The ‘outside view’ is different. It asks if there are similar situations that can provide a statistical basis for making a decision. Rather than seeing a problem as unique, the outside view wants to know if others have faced comparable problems and, if so, what happened. The outside view is an unnatural way to think because it forces people to set aside all the cherished information they have gathered.

An example of this approach is how we view other people’s situations. Ever found it much easier to diagnose the solution to someone else problem than your own? When we help a friend or a colleague we expand the frame of reference, pick up on common patterns and remove emotion from the process. We make better decisions.

How to use the outside view to make better decisions

As Michael Mauboussin says in his book Think Twice, “The main tip from the inside-outside view is that while decision makers tend to dwell on uniqueness, the best decisions often derive from sameness.”

Tip number 4: The wisdom of crowds

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When we are confronted with a problem the normal question that comes to people’s minds is, “Who can I call on to help me out?”

Before you make that call its worth thinking about where experts actually add value. It is probably better to book a qualified plumber to repair a leaky pipe than dragging three random people off the street to help you. No doubt the same could be said for open heart surgery.

Experts are much less reliable at adding value when it comes to fields where the outcomes are diverse and subject to uncertainty. Business, investment and the economy for example are fields where the connection between cause and effect are far less clear.

Experts may also get stuck in old habits of thinking, unable or unwilling to use new techniques and adapt to a changing world. That point also applies to experts in fields as diverse as plumbing, surgery and business.

Groups can often solve problems much more efficiently and accurately than any single individual. The academic Francis Galton was one of the first to document this. Writing in 1907 he described a contest to guess the weight of an ox at an exhibition in Plymouth, England. Collecting a small entry fee from 787 participants he calculated the mean of the guesses — it was within 0.01% of the correct weight!

Other studies replicated these findings. From guessing the number of jellybeans in a jar to finding missing bombs, the wisdom of crowds surpassed the individual.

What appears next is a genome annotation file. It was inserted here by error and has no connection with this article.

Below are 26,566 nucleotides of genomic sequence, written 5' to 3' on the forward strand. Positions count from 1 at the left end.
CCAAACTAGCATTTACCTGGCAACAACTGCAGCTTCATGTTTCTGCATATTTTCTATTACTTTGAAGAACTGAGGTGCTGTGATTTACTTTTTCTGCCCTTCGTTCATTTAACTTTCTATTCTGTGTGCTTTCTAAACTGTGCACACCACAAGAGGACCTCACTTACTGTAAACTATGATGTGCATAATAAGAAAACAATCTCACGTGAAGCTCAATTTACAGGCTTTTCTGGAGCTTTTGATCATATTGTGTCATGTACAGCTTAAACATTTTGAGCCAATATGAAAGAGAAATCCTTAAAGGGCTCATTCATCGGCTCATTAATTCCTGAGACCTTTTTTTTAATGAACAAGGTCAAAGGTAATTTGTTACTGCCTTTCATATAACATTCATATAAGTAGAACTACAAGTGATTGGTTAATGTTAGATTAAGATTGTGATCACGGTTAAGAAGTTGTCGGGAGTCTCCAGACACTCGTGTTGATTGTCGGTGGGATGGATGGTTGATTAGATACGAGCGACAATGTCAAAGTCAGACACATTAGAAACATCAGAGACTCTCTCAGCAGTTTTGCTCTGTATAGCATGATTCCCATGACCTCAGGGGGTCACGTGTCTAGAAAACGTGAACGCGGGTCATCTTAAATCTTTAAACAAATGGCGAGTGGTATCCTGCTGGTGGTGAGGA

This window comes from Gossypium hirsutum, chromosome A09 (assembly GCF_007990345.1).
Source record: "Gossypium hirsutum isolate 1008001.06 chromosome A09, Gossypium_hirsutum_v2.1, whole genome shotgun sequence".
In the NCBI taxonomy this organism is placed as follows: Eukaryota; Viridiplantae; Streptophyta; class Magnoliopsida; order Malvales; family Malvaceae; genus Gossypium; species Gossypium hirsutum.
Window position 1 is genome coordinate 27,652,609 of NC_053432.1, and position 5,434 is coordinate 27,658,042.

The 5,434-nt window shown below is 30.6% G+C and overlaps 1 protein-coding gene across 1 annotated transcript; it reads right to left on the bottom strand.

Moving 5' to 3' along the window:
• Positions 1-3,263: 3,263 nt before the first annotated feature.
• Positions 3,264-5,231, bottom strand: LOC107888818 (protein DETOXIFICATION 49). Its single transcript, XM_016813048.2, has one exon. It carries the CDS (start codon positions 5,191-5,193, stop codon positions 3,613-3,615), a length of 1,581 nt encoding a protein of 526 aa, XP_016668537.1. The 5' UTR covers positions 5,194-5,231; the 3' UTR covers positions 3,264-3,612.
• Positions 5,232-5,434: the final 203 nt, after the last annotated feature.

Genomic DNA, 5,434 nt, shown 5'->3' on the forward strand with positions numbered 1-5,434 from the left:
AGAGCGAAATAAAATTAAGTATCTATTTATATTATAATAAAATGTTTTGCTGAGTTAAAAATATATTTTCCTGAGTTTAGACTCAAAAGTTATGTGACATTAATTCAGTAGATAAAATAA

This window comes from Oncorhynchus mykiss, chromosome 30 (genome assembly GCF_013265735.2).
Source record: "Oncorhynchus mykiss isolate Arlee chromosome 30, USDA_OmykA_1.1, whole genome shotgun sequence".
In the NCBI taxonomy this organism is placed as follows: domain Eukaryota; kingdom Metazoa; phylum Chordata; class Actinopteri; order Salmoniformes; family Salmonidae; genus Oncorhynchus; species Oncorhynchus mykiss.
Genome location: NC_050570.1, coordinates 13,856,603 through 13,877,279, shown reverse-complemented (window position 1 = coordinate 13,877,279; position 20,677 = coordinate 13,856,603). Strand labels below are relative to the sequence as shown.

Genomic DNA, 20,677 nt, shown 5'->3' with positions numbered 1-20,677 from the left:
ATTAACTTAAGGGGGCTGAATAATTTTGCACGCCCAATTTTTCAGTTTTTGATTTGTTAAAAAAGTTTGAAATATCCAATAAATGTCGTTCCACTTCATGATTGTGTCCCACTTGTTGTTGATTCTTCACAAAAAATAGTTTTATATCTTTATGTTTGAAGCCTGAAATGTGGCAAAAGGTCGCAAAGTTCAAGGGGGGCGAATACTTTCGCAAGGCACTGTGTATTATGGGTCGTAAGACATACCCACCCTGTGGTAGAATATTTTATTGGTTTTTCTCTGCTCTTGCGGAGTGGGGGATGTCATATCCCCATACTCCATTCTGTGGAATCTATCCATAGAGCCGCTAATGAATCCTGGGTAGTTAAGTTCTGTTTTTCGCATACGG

Three conditions must be in place to tap into the wisdom of crowds: diversity, aggregation and incentives. A diverse group of people reduces the collective error since over and under estimations should cancel each other out. Aggregation ensures that everyone’s information is accounted for. Finally, incentives encourage people to take part only when they think they have an insight.

Unchecked devotion to the wisdom of the crowds is folly! When one or more of the three conditions of the wisdom of crowds is unmet you should watch out. And the most important one to watch out for is diversity, which is also the most likely condition to fail.

Humans are social animals of article. We have a habit of following others and making decisions based on the actions of others. These so-called ‘information cascades’ explain booms and crashes in financial markets and why fashions come and go.

Extremes in markets and fashions tend to occur when everyone has the same opinion. The following quote from the book “Extraordinary Popular Delusions and the Madness of Crowds” describes how these extremes can occur — when diversity, the vital condition for the wisdom of crowds is missing. “Men, it has been well said, think in herds; it will be seen that they go mad in herds, while they only recover their senses slowly, one by one.”

How to use the wisdom of the crowds to make better decisions

Tip number 5: Concentrate on the process, not the outcome

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Quite often we do not expect something to happen until it does. Only then do we see the forces that triggered the event, and feel unsurprised. Outcomes appear as if they should have been foreseeable.

Sadly, we are more likely to blame decision makers bad choices, rather than praise them for good choices. As the 19th century philosopher Søren Kierkegaard said, “Life is lived forwards, but understood backwards.”

“Hindsight bias” is the almost irresistible tendency to believe — after a sports game or an investment — that the outcome was foreseeable. After your favourite team loses (“the manager made a bad decision taking off the star player”), or the stock market drops (it “was due for a correction”), the outcome seems obvious — and thus blameworthy.

Separate skill from luck

Often we tend to think that the past was preordained, that there was no alternative future that could have happened. But as we know right now the future is anything but set in stone.

Yet, when a series of decisions turn out well we typically start to get overconfident. As the psychologist Daniel Kahneman illustrates, hindsight bias stands in the way of us getting the feedback we need to improve future decisions, “The illusion that we understand the past fosters overconfidence in our ability to predict the future.”

When a decision turns out well it’s important to separate what was luck from what was skill. If you can figure that out, you can improve future decisions and understand what you did correctly. Similarly, when a decision turns out bad understanding what was the best move relative to the probabilities, and that despite the outcome should be repeated in the future is just as significant.